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Seeking a Husband? Move to Alaska.
According to a new Census analysis, there are about 90 unmarried men in the United States for every 100 unmarried women. But this ratio varies considerably by age: Under age 45, it is reversed.
Say you’re a 30-year-old American woman seeking a relationship with a man. Your odds are, by far, the best in North Dakota, where there are 192.2 unmarried men in the 30-34 age range for every 100 unmarried women in the same age range. Your odds are the worst in Washington, D.C., where the numbers are tilted decidedly in men’s favor. In D.C., there are only 86.5 unmarried men around your age for every 100 unmarried women.
These figures come from a new Census Bureau analysis on the ratio of unmarried men to women in the United States. This ratio is helpful in understanding the workings of the “marriage market” in any given demographic, since people obviously have a better chance of finding an eligible partner if there are more of them available.
Nationwide, the ratio for unmarried adults is about 90 men to 100 women. But this figure masks considerable variation depending on your age and where you live.
Let’s start with how old you are. Here we see a hump-shaped curve. The ratio is very low (under 60) for every age bracket over age 55. But it’s high (over 100) for every age bracket under age 45. This imbalance peaks in the 30-34 age range at 121 men per 100 women.
The high ratio of unmarried men to women at younger ages likely reflects the fact that men tend to get married later than women. Their median age at first marriage is 30.1, compared to 28.2 for women. This means that women are removed from the marriage market at a younger age than men. That’s not all. The age gap is further widened by remarriages, which have become a larger share of all marriages over time because of rising divorce rates. Men who remarry are 4X as likely as men getting married for the first time to have a partner who is more than 10 years younger than they are. (See “Young Men 2X More Likely Than Young Women to Be Single.”)
The reversal in the sex ratio at older ages is rooted in a different driver: On average, women live longer than men. Combine the higher average age of the husband with the greater longevity of the wife and the result is a much higher number of post-married (read: widowed) women at older ages because so many of them outlive their spouses.
The pattern of older men pairing up with younger women, combined with the fact that women live longer than men, mean that you would expect states with older populations to have relatively more unmarried women than men and vice versa. And this is indeed what we see.
Take a look at the charts below. The first plots each state’s unmarried sex ratio according to its median age. The oldest states are mostly clustered towards the left, while the younger states—with some exceptions—are skewed towards the right. The second chart shows which states have the highest and lowest ratios by age group.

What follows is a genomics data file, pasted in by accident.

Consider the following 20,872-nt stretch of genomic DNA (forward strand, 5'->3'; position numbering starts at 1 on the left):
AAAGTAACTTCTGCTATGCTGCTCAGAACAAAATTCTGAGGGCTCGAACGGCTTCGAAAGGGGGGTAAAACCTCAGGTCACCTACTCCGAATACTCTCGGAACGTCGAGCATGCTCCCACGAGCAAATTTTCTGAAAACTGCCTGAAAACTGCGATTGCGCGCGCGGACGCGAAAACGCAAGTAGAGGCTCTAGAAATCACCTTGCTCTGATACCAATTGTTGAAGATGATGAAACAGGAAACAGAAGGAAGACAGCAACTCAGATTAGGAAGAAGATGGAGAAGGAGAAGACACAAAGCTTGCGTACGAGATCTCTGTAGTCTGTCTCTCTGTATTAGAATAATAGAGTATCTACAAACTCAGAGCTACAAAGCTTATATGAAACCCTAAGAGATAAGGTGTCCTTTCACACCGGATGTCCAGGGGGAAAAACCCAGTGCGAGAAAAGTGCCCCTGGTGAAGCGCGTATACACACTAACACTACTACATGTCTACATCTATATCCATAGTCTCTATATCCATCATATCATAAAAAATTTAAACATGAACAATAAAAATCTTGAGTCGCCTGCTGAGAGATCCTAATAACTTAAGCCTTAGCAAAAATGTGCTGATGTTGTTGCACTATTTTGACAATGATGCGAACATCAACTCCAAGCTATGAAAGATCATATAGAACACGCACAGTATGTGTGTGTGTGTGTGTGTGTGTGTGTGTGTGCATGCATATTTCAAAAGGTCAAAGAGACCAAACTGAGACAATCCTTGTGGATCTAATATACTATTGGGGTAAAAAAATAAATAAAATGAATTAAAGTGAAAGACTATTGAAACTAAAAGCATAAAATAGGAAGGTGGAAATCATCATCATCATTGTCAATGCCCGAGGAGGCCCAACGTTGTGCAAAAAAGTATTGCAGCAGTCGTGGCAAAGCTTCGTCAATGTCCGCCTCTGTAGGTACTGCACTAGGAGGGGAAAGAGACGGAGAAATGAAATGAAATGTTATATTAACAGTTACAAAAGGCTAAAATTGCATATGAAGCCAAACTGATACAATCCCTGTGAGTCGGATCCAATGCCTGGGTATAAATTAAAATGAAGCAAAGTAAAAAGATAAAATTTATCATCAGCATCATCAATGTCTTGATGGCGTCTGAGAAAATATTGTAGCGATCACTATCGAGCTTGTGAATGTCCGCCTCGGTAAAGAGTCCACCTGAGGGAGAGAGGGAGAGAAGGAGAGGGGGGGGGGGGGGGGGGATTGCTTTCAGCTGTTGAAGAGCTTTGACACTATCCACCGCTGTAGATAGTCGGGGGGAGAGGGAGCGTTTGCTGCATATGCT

These charts also illustrate is how labor markets can influence sex ratios. And this takes us to the question of where you live. Alaska and North Dakota, which have two of the highest ratios and some of the youngest median ages, are magnets for young men who come seeking work in industries like mining, oil, construction, and agriculture. They have the highest unmarried sex ratios for every age group except for 35-44, which is led by Wyoming (another state whose economy relies on male-dominated industries).
Washington, D.C. also stands out for being one of the youngest areas in the nation (second only to Mormon-heavy Utah) and for having the lowest unmarried sex ratio overall. In D.C., there are more unmarried women than men in every age bracket under 35.
Clearly, there’s something about the nation’s capital that attracts young unmarried women as opposed to young men. The answer is likely education, perhaps augmented (in this case) by a greater desire to work for the federal bureaucracy. D.C. is the most educated metro region in the country, with the highest share of residents with bachelor’s degrees and graduate degrees—and, as we know, more of these degrees are earned by young women than young men. We find this gender imbalance not only in D.C.; we also find it in many Southeast big cities like Atlanta and St. Louis. These metro areas all have large African-American populations, who have the biggest gender gap in college-degree attainment of all races.
Of course, dating is more than a numbers game. People aren’t just looking for any partner; they want a suitable partner. Overall, if you are a young woman looking for someone around your own age, the odds are hugely in your favor. The problem, as many Millennial women are finding (see “Millennial Women Just Can’t Find Enough Good Men”), is that you may not want to marry most of those your own age who remain unmarried. And you may not want to marry someone who isn’t at your educational level.
This is why even though these ratios make it look like young women are spoiled for choice, there are so many complaints that they can’t find partners.
Bottom line: If you’re a typical 30-year-old college-educated woman from the East Coast, you can go to Alaska or North Dakota in hopes of finding love. But the typical 30-year-old unmarried man you find in these states may not be exactly who you’re looking for.
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